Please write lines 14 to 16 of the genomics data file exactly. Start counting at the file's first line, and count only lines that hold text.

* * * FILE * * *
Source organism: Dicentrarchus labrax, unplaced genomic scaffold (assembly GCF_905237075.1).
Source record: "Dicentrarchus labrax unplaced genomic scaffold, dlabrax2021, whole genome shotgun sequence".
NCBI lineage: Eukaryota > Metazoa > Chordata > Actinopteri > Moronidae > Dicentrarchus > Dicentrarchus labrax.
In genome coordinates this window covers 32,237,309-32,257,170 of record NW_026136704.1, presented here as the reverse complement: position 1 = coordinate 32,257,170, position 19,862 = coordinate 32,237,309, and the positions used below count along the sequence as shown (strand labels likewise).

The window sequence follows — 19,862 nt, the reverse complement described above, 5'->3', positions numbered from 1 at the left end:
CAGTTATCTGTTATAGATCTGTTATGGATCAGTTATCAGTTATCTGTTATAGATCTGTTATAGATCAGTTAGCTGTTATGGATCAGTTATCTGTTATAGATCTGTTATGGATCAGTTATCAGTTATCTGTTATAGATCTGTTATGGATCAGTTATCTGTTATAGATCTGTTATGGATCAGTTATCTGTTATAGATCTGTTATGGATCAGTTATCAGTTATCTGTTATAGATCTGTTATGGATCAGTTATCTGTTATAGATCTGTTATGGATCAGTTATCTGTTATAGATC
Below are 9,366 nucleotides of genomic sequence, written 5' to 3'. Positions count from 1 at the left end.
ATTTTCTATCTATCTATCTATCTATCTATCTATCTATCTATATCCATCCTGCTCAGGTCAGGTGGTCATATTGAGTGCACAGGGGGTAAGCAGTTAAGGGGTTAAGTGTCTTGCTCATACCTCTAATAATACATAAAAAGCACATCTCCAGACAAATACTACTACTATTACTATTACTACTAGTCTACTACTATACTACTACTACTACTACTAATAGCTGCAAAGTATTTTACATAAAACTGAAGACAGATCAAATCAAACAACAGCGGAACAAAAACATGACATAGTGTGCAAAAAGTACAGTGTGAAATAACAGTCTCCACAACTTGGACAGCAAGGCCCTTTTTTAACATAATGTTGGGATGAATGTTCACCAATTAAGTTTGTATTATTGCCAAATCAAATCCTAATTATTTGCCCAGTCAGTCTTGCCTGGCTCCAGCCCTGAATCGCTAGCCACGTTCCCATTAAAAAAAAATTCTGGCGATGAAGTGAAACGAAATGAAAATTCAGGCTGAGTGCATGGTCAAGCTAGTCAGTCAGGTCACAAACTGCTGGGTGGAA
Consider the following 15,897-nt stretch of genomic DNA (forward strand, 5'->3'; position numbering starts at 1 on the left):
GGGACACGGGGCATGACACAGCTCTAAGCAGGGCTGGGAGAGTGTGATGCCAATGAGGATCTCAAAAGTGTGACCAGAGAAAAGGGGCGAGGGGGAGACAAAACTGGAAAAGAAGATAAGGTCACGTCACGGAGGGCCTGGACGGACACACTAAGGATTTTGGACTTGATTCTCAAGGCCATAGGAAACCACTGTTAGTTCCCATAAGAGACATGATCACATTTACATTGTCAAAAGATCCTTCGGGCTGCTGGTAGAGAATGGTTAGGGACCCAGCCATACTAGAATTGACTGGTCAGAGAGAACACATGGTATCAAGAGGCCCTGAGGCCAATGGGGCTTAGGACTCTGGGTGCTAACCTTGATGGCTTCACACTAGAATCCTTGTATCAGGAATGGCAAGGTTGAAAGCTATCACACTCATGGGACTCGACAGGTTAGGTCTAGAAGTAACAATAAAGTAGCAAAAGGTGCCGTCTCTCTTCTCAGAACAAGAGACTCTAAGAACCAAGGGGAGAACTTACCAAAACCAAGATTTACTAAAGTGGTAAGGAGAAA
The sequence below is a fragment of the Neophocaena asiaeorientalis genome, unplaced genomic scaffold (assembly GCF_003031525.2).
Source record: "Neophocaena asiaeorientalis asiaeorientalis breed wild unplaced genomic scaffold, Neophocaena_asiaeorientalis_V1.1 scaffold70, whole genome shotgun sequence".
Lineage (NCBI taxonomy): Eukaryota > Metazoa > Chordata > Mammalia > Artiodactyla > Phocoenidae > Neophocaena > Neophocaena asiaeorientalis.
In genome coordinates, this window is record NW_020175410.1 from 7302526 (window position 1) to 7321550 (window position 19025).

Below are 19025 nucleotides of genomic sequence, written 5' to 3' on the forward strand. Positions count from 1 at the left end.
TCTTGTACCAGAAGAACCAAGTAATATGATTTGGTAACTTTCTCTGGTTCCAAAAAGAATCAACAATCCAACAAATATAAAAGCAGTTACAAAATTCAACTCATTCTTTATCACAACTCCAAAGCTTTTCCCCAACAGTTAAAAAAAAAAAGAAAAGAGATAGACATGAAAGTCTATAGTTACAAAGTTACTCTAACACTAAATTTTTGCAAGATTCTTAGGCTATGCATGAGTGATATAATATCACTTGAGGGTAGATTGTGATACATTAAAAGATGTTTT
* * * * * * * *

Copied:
In genome coordinates, this window is record NW_020175410.1 from 7302526 (window position 1) to 7321550 (window position 19025).

Below are 19025 nucleotides of genomic sequence, written 5' to 3' on the forward strand. Positions count from 1 at the left end.
TCTTGTACCAGAAGAACCAAGTAATATGATTTGGTAACTTTCTCTGGTTCCAAAAAGAATCAACAATCCAACAAATATAAAAGCAGTTACAAAATTCAACTCATTCTTTATCACAACTCCAAAGCTTTTCCCCAACAGTTAAAAAAAAAAAGAAAAGAGATAGACATGAAAGTCTATAGTTACAAAGTTACTCTAACACTAAATTTTTGCAAGATTCTTAGGCTATGCATGAGTGATATAATATCACTTGAGGGTAGATTGTGATACATTAAAAGATGTTTT